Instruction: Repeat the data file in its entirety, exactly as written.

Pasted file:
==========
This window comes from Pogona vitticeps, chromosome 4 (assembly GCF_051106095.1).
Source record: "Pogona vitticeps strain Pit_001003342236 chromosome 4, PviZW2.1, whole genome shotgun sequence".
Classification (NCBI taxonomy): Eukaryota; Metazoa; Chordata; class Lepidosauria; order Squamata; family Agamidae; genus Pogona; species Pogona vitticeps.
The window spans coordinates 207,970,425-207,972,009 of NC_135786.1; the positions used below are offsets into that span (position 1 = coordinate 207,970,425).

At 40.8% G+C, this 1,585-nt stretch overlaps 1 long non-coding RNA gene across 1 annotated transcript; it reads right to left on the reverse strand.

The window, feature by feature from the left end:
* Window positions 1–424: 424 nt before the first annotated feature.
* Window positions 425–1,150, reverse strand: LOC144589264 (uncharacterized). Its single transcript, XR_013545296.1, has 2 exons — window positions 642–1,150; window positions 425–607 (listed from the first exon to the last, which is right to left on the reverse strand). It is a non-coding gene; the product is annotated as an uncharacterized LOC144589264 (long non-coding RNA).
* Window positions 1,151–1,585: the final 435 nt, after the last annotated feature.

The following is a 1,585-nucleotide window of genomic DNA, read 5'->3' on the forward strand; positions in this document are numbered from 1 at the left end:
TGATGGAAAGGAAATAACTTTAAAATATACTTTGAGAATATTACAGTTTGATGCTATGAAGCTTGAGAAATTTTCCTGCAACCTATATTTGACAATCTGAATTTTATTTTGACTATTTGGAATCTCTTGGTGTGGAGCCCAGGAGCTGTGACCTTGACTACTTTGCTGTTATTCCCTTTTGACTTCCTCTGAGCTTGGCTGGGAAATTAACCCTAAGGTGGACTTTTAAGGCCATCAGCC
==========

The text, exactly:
This window comes from Pogona vitticeps, chromosome 4 (assembly GCF_051106095.1).
Source record: "Pogona vitticeps strain Pit_001003342236 chromosome 4, PviZW2.1, whole genome shotgun sequence".
Classification (NCBI taxonomy): Eukaryota; Metazoa; Chordata; class Lepidosauria; order Squamata; family Agamidae; genus Pogona; species Pogona vitticeps.
The window spans coordinates 207,970,425-207,972,009 of NC_135786.1; the positions used below are offsets into that span (position 1 = coordinate 207,970,425).

At 40.8% G+C, this 1,585-nt stretch overlaps 1 long non-coding RNA gene across 1 annotated transcript; it reads right to left on the reverse strand.

The window, feature by feature from the left end:
* Window positions 1–424: 424 nt before the first annotated feature.
* Window positions 425–1,150, reverse strand: LOC144589264 (uncharacterized). Its single transcript, XR_013545296.1, has 2 exons — window positions 642–1,150; window positions 425–607 (listed from the first exon to the last, which is right to left on the reverse strand). It is a non-coding gene; the product is annotated as an uncharacterized LOC144589264 (long non-coding RNA).
* Window positions 1,151–1,585: the final 435 nt, after the last annotated feature.

The following is a 1,585-nucleotide window of genomic DNA, read 5'->3' on the forward strand; positions in this document are numbered from 1 at the left end:
TGATGGAAAGGAAATAACTTTAAAATATACTTTGAGAATATTACAGTTTGATGCTATGAAGCTTGAGAAATTTTCCTGCAACCTATATTTGACAATCTGAATTTTATTTTGACTATTTGGAATCTCTTGGTGTGGAGCCCAGGAGCTGTGACCTTGACTACTTTGCTGTTATTCCCTTTTGACTTCCTCTGAGCTTGGCTGGGAAATTAACCCTAAGGTGGACTTTTAAGGCCATCAGCC